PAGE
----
- Interestingly, if the guilty party is a witness to the defense's case, they seem to be arrested and incarcerated immediately... until you play Trials and Tribulations, where Luke Atmey, after being arrested, goes on trial in the next room as your second case (a murder trial) in the chapter starts. In fact, after you call him in and get him for the murder, he appears to actually be imprisoned on the spot with no trial by a higher court.
- Criminals are normally incarcerated pending trial in the US, so this isn't terribly unusual. In some cases it's surprising, though -- Max Galactica, Will Powers, Miles Edgeworth and Wocky Kitaki should all be able to afford bail easily, yet all of them remain in the detention center until the trial.
- Judges rarely set bail for murder trials.
- Meaning they also all have the resources to flee; since they're being held for murder, which is a death penalty crime in the Phoenix Wright universe, it's not beyond belief that they'd be held without bond.
- The Ace Attorney games are Japanese, and therefore based on the Japanese system rather than American, and apparently take a lot of actual influence from that system.
- In The Simpsons, the mayor at one point discovers that the city of Springfield actually has an old and unenforced law banning the sale of alcohol. Therein, anyone convicted of possessing alcohol in Springfield was to be punished "by catapult"... as in being flung into the next county with one...
- Nothing unconstitutional about banning the sale of alcohol (there are a number of places in the USA that ban it), but the catapult is right out.
- And of course it turns out that the 200 year old law was repealed 199 years ago anyway. The old man who discovered the law suddenly realized there were more words on the parchment.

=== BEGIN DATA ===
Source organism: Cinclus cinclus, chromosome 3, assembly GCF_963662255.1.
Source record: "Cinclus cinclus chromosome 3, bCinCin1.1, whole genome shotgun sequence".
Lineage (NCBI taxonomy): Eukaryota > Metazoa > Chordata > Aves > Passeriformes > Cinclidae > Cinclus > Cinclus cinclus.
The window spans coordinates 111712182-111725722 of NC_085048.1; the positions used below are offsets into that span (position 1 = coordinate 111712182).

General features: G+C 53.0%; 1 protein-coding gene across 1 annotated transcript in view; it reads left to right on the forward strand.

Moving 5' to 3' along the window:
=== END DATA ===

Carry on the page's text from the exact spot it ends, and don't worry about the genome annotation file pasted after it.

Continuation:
- Note that just because there ARE appeal courts in the real world doesn't mean that local governments or judges don't do anything illegal or that unconstitutional actions are always challenged. The process of bringing a lawsuit is extremely slow and extremely expensive and requires someone who is injured by the illegal action to bring a suit--just because something is unconstitutional doesn't necessarily mean that it is subject to judicial review.
- That bit about "somebody who is injured by the illegal action" can get downright insidious in the U.S. because of something called the "standing doctrine." Long story short, not only do you need to be affected by a law, if you stop being affected you lose the right to bring suit. For decades, this stopped anybody from challenging anti-abortion laws because nobody could bring a lawsuit to the supreme court within nine months (Roe v. Wade was finally given a pass on the previous strict requirements); today, many otherwise killer First Amendment lawsuits against schools get tossed out because the district manages to stall the case until the wronged student graduates.
- Litigation is a very expensive endeavor and an appeal means more costs are incurred. Often time in real life it is easier for the defeated litigant to pay up than to go for an appeals process which will consume even more of his resources and time.
- It also needs to be remembered that an appeal is not a rehearing of the original case, appellate courts will almost always defer to the original courts finding of fact, unless it is patently wrong. What an appeal does is review whether the lower forum erred in its application of law to the case, or whether proper procedures were followed or whether the action was constitutional, or within powers and so on. Grounds of appeal are thus usually quite narrow.
- Finally as you go higher in the appeal process in most jurisdictions you need to first obtain leave from the Court before they will even hear your appeal; if they refuse, your appeal won't even be heard. Usually this is the case with higher appellate courts. Leave is indeed very rarely granted, the US Supreme Court grants leave to 100 cases a year; out of 10,000 applications! The reason for this is due to the fact it is in the public interest to ensure that litigation ceases and that appellate courts and higher forum are used to decide cases of national importance, or which raise issues of interpretation of statutes. Not to adjudicate in every Tom, Dick and Harry's dispute.